- 57 Views
- Uploaded on
- Presentation posted in: General

Figure 1: Cell geometry of a NLSF standard mid-cell.

N. Juntong, R.M. Jones, V.F. Khan and I.R.R. Shinton

Download Policy: Content on the Website is provided to you AS IS for your information and personal use and may not be sold / licensed / shared on other websites without getting consent from its author.While downloading, if for some reason you are not able to download a presentation, the publisher may have deleted the file from their server.

- - - - - - - - - - - - - - - - - - - - - - - - - - E N D - - - - - - - - - - - - - - - - - - - - - - - - - -

Figure 1: Cell geometry of a NLSF standard mid-cell.

Figure 6: Cavity profiles (top left), surface electric field ratio (top right) and surface magnetic field ratio (bottom right) compared to the TESLA (black), LL (blue) and NLSF (red) designs. Here s is the coordinate along the surface of the cavity.

Figure 5: Dipole mode R/Q’s for a nine-cell NLSF cavity.

Figure 4: Brillouin diagram of a NLSF cavity. Cells subjected to an infinite periodic structure are indicated by the lines. The points indicate the cavity eigenfrequencies.

SRF CAVITY GEOMETRY OPTIMIZATION FOR THE ILC WITH MINIMIZED SURFACE E.M. FIELDS AND SUPERIOR BANDWIDTH

N. Juntong, R.M. Jones, V.F. Khan and I.R.R. Shinton

The Cockcroft Institute of Accelerator Science and Technology, Daresbury WA4 4AD, UK.School of Physics and Astronomy, The University of Manchester, Manchester M13 9PL, UK.

INTRODUCTION

The ILC main linac baseline design uses a TESLA [1] cavity geometry operating in a π phase advance per cell and aims at an accelerating gradient of 31.5 MV/m. In the quest for higher gradients Ichiro [2], Re-entrant [3], LL [4,5] and LSF [6] designs are aiming at gradients higher than 50 MV/m. The goal of each design is to minimize the ratio of surface electric field to accelerating field (Es/Ea) and surface magnetic field to accelerating field (Bs/Ea). The fractional bandwidth (kc) of the monopole mode is also an important quantity. The fractional mode separation of the next nearest neighbour to the π mode is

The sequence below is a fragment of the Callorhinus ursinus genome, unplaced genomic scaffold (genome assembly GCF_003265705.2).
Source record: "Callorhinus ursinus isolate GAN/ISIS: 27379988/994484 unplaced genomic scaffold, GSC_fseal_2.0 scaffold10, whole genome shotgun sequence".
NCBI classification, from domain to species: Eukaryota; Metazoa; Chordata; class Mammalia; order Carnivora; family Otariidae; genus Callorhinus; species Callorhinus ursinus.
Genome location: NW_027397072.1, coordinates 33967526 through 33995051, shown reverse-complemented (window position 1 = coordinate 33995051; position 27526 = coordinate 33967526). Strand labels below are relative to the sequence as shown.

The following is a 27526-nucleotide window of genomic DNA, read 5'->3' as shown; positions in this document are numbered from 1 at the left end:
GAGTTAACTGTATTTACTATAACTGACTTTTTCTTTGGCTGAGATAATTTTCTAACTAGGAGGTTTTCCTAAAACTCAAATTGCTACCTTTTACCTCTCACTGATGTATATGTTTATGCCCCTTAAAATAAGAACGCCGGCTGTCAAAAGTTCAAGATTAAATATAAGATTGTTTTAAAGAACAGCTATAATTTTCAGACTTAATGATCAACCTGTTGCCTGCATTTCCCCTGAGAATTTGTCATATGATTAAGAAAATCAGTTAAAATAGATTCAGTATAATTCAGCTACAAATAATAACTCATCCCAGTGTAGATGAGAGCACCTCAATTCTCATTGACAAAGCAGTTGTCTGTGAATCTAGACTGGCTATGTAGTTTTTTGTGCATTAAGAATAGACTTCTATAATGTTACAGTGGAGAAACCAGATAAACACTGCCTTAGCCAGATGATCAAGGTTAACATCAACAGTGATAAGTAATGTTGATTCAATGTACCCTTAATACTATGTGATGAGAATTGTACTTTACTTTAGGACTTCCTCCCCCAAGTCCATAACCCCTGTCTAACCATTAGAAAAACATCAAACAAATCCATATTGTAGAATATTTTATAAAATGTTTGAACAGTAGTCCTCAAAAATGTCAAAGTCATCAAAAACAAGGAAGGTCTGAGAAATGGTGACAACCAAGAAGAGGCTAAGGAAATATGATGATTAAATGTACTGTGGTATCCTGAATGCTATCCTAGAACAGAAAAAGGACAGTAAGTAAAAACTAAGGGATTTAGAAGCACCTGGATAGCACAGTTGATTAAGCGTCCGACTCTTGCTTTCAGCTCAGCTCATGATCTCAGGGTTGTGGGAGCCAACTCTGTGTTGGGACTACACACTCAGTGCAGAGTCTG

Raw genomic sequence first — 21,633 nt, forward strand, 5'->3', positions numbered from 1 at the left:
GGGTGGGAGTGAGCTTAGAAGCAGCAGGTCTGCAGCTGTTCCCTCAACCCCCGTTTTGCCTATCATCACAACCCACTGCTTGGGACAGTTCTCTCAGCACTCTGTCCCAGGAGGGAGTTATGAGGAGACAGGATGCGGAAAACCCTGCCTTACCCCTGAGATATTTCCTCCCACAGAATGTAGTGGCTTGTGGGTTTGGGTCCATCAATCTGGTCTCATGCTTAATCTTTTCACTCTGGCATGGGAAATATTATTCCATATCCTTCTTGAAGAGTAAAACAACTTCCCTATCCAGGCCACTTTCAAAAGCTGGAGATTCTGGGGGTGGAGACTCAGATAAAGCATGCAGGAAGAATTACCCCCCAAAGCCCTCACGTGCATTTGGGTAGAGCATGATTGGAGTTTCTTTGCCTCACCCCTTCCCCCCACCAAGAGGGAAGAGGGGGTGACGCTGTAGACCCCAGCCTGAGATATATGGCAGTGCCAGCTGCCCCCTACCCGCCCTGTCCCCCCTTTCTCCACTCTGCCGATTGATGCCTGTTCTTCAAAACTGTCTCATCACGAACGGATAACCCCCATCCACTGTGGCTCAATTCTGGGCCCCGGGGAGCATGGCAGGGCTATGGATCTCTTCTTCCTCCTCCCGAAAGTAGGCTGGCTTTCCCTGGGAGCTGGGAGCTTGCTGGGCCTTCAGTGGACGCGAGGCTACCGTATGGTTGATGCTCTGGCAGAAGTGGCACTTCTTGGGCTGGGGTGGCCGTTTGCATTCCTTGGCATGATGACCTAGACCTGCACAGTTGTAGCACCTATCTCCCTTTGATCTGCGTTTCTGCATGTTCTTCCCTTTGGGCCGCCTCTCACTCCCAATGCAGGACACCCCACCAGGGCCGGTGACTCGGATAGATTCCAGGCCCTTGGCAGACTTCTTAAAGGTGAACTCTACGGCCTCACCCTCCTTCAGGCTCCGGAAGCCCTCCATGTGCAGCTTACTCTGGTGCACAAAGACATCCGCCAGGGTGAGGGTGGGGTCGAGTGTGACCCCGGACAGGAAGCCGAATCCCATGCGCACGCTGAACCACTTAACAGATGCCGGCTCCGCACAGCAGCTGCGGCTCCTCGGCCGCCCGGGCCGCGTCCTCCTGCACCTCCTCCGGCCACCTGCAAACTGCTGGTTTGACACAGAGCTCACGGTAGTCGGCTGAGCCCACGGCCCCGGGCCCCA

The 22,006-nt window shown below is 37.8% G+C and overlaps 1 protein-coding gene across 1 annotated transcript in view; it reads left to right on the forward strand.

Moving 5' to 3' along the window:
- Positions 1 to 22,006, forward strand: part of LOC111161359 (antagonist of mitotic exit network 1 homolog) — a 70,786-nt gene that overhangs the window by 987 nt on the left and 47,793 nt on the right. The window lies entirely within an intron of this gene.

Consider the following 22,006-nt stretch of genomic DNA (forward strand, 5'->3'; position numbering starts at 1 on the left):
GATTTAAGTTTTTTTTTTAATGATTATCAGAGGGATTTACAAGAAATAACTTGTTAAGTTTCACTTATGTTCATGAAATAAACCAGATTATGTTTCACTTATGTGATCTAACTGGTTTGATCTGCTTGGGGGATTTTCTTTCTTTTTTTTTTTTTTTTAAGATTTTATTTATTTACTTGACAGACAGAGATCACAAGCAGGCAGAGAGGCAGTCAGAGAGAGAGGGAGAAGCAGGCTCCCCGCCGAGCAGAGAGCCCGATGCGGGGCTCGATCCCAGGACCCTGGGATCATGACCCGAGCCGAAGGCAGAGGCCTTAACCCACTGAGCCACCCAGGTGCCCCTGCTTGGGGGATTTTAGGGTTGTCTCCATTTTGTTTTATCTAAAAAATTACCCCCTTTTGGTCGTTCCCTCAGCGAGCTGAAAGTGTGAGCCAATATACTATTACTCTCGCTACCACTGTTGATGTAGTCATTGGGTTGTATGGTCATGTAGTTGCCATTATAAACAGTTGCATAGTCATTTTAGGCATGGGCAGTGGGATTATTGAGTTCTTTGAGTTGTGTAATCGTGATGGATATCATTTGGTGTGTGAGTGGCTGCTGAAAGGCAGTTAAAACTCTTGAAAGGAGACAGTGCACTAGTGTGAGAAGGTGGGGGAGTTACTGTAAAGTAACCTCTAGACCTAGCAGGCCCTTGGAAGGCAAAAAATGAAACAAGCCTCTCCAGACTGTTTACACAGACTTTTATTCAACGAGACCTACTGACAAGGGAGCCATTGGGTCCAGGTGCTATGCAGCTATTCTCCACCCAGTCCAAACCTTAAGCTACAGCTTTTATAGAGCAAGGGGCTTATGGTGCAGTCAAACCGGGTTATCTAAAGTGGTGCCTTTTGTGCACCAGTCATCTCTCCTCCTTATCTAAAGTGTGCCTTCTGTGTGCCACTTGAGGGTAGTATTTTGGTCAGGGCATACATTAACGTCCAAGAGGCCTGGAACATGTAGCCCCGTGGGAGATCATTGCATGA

(where N=9) and this factor provides an additional figure of merit.

DESIGN ALGORITHM

The cell length is half the operating wavelength (Lc = 115.304 mm). The equator radius (Req) is chosen to be equal that of the LL design. The parameters Lc, Req, Ri, an and A are fixed, simplifying the problem to optimizing the elliptical cavity parameters bn and B in term of the operating frequency (1.3 GHz) and the optimum surface e.m. fields. By varying the geometrical parameters modeled in Fig. 1 we minimize Es/Ea, Bs/Ea and maximize kc. In order to obtain a final design there is a trade-off in these three parameters. All simulations of e.m. fields were made using HFSS v11 [7].

Figure 2: Three figures of merit, Bs/Ea,Es/Ea, kc, of NLSF design (design #10) compared with the other designs. Design #4-#6 used Ri=30 mm, design #7-#8 used Ri=31 mm, design #9-#10 used Ri=32 mm, design #11-#12 used Ri=33 mm and design #13 use Ri=35 mm with an=10.5 mm.

PARAMETERISATION

The resonant frequency of this optimized cell varied linearly with respect to the equator elliptical parameter B with a slope of 2.79 MHz per mm for a given iris elliptical bn value as displayed in Fig. 3 (left).